The following contains Star Trek: Picard spoilers
Star Trek: Picard Season 3 Episode 1
For all that Star Trek: Picard’s third season is its final one, its season 3 premiere, “The Next Generation” feels like a new beginning. Part of that is because, in the strictest sense, it is. A big chunk of its main cast departed following the season 2 finale, most of its larger plots were wrapped up fairly neatly, and even its eponymous lead now feels like a sunnier version of the man who spent so much of last season ruminating on his mother’s suicide. Other than the fact that Picard and Laris appear to finally be in a romantic relationship—and Seven of Nine and Raffi are both still part of the show—there initially seems to be little that ties this season back to any previous story that we’ve seen. Which, given the occasionally straight-up terrible quality of those stories, isn’t necessarily the worst thing in the world.
Although Picard’s first two seasons were uneven at the best of times, they still occasionally had their moments. The found family vibe of its first season was often quite charming, scientist Agnes Jurati got the best arc of the whole show in its second, and the power of the deep, quiet bond that has developed between Picard and Seven over the course of this show’s run can be plainly seen in this third season premiere.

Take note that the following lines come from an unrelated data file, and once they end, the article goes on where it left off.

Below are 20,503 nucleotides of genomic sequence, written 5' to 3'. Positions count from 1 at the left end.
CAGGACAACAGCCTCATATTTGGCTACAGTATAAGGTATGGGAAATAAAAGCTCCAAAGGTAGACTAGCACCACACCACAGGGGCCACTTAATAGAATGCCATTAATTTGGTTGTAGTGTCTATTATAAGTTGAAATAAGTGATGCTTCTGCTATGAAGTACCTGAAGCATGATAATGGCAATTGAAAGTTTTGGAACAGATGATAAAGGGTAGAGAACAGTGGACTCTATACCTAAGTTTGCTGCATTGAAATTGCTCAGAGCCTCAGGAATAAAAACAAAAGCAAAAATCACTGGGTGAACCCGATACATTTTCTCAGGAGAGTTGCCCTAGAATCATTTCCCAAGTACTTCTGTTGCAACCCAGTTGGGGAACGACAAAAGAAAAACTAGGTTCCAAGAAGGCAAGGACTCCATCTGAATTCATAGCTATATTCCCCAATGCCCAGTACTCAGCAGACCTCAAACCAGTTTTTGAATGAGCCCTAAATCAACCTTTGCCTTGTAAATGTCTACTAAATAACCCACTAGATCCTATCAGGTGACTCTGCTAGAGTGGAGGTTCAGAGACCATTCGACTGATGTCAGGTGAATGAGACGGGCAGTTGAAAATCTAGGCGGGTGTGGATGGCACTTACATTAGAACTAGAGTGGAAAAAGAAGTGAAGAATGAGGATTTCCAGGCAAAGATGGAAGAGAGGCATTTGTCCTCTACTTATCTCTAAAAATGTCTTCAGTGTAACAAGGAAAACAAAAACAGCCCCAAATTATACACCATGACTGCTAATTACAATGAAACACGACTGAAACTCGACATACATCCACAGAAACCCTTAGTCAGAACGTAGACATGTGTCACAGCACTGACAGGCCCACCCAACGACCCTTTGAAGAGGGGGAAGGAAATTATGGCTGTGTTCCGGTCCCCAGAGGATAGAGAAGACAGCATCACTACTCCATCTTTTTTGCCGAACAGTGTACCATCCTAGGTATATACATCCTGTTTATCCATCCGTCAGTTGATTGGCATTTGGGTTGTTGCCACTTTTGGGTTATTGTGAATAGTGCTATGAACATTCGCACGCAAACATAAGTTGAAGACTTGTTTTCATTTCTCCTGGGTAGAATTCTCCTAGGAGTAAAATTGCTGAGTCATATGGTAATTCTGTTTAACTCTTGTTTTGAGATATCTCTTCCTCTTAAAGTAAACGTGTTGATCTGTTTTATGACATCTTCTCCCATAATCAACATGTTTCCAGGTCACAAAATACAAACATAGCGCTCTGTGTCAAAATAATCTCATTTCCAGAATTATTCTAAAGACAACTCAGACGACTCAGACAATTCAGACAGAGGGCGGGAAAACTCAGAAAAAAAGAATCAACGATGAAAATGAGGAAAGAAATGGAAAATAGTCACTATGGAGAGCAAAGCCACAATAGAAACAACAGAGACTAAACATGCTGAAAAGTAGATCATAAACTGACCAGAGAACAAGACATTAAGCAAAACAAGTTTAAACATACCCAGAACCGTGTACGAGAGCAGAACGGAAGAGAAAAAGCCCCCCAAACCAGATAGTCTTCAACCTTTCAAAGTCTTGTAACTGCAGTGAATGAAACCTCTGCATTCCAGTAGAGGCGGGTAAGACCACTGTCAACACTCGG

But, as a series, Picard has never seemed to quite figure out what it wants to be. It is a thoughtful rumination on legacy and regret? A second chance found family drama? An excavation of inner trauma? Or an exploration of one man’s better angels triumphing over a tortured past? The show has been all—and sometimes none!—-of these things over the course of its run, and its messy indecisive nature has made it hard to know how to feel about it, or what sort of larger story it’s trying to tell.
In that regard, the Picard season 3 premiere probably doesn’t help much, given that it feels like the start of a completely different show than the one we’ve spent the past two years watching. And, to be fair, I suspect this premiere comes the closest to what most viewers likely always wanted from a Picard series in the first place: Something that feels like a slightly more mature Star Trek: The Next Generation movie, where Picard and Riker crack jokes about how old they—and we, by extension—have somehow become.